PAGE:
Tennis star Roger Federer dabbled in basketball, handball, skiing, wrestling, swimming, table tennis and skateboarding while growing up. When he began to gravitate towards tennis, his parents cautioned him against taking the sport too seriously. Essentially, when they discovered his love for sports, they encouraged him to have what author Dave Epstein calls “sampling period", which includes low risk experiments meant to organically discover what one loves doing and wants to succeed in.

Golf player Tiger Woods, on the other hand, specialized under his father’s tutelage before turning three. Wood’s learning path of early specialization has become the default template for schools and colleges who want to prime students for excellence. Even in the most modern workplaces, a disproportionate emphasis is paid on having narrow skills that are marketable. While there is nothing wrong having an area of focus, one should be mindful of the perils of early specialization. There are three key reason for that.

First, we tend to specialize without knowing why. More than 80% of people work in areas that have nothing to do with their field of study. In India, for example, most students first graduate from courses like engineering and then figure out what they want to do with their lives. Spending four years of one’s life getting deep into a subject one doesn’t particularly care about is a colossal waste of time, energy and money.

Second, it hinders lateral thinking, a problem-solving approach that draws upon seemingly disparate concepts and domains. Most innovators are lateral thinkers. Their lateral thinking is a direct result of combining different strands of thoughts and learning from different contexts. Leonardo Da Vinci combined art and engineering, Steve Jobs built upon the interconnectedness of design, fashion and technology, and Richard Feynman, a Nobel laureate in physics, is known to draw upon references from music.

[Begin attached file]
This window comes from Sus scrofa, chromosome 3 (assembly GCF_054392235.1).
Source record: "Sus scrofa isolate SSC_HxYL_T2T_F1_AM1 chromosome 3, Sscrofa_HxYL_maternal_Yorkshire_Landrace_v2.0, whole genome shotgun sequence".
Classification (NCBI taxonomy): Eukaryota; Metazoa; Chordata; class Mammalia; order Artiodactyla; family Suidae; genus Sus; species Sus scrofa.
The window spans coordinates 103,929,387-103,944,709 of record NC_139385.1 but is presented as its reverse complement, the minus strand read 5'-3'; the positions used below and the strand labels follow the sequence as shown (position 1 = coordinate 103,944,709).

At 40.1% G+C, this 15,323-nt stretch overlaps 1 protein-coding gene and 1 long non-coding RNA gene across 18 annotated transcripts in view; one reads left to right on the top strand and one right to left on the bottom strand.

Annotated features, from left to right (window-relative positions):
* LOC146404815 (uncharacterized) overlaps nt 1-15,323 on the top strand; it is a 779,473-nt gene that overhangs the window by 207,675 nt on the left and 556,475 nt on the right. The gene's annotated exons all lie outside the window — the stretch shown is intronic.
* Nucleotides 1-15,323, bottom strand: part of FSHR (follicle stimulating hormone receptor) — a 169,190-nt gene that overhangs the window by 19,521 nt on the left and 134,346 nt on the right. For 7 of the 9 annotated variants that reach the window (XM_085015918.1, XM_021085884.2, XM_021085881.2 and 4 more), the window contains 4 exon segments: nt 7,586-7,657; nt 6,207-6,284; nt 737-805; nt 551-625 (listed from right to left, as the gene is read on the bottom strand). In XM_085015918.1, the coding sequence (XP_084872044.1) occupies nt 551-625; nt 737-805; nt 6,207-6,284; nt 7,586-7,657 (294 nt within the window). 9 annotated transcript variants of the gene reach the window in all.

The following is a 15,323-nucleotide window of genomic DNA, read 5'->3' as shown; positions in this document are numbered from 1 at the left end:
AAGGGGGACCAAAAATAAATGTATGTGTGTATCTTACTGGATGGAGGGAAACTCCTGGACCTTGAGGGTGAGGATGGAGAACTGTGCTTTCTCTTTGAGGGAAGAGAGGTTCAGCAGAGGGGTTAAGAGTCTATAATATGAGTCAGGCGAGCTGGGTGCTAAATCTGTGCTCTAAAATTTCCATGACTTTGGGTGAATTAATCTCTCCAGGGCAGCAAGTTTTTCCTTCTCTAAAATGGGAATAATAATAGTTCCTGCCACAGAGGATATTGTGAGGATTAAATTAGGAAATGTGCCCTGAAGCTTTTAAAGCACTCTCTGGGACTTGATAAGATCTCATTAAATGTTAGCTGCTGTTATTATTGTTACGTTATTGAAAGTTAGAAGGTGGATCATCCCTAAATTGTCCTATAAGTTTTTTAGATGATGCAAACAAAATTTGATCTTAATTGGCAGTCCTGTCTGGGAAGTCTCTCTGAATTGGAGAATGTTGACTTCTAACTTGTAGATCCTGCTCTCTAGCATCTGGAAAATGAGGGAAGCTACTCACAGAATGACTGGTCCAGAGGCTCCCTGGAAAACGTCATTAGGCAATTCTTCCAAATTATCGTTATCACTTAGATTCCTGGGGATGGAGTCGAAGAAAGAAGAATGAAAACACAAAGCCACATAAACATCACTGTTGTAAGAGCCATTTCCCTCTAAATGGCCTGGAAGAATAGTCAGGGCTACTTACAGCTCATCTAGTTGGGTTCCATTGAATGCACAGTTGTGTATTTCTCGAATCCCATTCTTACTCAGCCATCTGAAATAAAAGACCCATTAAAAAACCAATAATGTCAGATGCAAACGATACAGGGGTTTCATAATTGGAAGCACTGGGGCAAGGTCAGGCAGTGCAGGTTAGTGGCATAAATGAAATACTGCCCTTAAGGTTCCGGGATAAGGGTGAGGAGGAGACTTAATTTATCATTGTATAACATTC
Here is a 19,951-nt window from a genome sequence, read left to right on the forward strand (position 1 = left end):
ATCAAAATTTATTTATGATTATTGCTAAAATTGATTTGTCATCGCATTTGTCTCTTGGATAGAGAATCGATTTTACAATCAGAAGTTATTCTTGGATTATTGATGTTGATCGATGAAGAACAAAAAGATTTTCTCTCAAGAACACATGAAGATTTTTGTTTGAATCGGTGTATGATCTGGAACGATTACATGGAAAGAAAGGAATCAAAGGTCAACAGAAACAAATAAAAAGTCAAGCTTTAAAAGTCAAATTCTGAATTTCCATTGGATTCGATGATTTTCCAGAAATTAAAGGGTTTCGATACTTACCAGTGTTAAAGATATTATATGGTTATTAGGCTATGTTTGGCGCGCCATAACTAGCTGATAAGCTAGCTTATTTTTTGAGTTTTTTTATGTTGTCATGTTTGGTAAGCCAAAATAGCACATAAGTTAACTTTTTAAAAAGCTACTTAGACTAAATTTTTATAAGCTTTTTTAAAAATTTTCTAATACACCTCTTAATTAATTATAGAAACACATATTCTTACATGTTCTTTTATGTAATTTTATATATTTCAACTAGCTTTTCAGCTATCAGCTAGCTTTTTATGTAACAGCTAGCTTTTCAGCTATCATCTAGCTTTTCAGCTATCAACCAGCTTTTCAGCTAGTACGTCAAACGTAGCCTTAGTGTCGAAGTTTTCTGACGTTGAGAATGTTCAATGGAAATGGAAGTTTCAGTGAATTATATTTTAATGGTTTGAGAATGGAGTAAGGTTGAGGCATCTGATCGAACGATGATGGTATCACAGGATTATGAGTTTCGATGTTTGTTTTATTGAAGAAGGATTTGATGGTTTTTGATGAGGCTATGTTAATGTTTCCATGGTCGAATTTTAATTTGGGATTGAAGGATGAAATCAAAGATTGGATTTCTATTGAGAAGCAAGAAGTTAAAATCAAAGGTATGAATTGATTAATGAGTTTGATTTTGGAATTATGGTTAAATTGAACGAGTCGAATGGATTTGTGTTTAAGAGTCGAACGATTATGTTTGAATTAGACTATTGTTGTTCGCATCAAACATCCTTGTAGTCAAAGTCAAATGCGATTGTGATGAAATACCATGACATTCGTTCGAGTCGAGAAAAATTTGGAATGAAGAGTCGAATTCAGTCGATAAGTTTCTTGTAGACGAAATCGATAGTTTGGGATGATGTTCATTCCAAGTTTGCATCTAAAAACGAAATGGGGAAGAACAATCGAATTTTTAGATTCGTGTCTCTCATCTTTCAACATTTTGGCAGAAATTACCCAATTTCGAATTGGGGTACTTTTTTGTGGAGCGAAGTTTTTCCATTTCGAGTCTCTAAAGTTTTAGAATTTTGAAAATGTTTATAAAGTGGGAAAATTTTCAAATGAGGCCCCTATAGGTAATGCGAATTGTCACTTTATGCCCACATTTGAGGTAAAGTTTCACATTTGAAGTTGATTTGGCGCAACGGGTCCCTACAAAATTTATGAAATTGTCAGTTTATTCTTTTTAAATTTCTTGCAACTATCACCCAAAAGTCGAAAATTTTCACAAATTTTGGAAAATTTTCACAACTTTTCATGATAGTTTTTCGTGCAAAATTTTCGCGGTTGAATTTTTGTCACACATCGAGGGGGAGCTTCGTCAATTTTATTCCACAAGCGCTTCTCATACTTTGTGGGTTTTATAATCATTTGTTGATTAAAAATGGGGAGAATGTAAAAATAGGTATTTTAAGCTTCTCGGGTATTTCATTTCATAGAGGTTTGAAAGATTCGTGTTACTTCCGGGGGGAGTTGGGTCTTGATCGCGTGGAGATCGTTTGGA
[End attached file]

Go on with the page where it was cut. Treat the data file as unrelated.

Third, people with a narrow set of skills tend to approach every problem through the same lens. This not only ignores loopholes in one’s hypothesis but also amplifies biases. As investor Charlie Munger puts it, “To a man with a hammer, everything looks like a nail."

Challenging the norm

If early specialization can backfire, should we all snack on an array of ideas, insights and interests? No. The future belongs to deep generalists, a term popularized by JotForm CEO Aytekin Tank. These are people who combine two or more diverse domains and integrate them into something defensible and unique.

In the 21st century, with the mainstreaming of automation and artificial intelligence (AI), some jobs will become automated and some, redundant. Even highly trained professionals, radiologists, traders, programmers, might lose their jobs to algorithms if they are over-reliant on their narrow set of specialized skills.

On the other hand, deep generalists will not only keep their jobs but also be able to demand a premium for what they bring to the table. These are the professionals who will push the boundaries for creativity and innovation in the AI era. Their competitive advantage will propel them to learn, unlearn and develop innovative solutions consistently.

One of the best professional decisions I took in my early 20s was to invest a year studying liberal arts at Ashoka University. Studying anthropology, philosophy, history, literature, art and economics after a couple of years of work experience helped me understand what I wanted to do and why. Most importantly, it set me on the path to becoming a deep generalist by strengthening my lateral thinking ability. This is, of course, clearer in retrospect. I didn’t pursue the fellowship to become a generalist or a specialist. I was simply following my curiosity.

I chose to take a year out to study before heading for my MBA but there are many other ways to achieve the same goal.

As long as we can figure out a way to build or be a part of diverse learning communities, we can conduct several low-risk professional experiments to sample various options and double-down on ones that interest us. I am not saying that sampling will make all of us like Roger Federer or Richard Feynman but it will position us to take thoughtful career decisions.

In the age of widespread automation, learning and unlearning will be, and should be, a lifelong pursuit. Tools and technologies will constantly change. While this might unsettle those with a narrow set of skills, it will empower deep generalists to create new opportunities they have nurtured over years of building lateral thinking and conducting repeated experiments to figure how they want to contribute to the changing world around.

Utkarsh Amitabh is founder of Network Capital, a global peer mentoring community and a WEF Global Shaper.

Close
×
My Reads Logout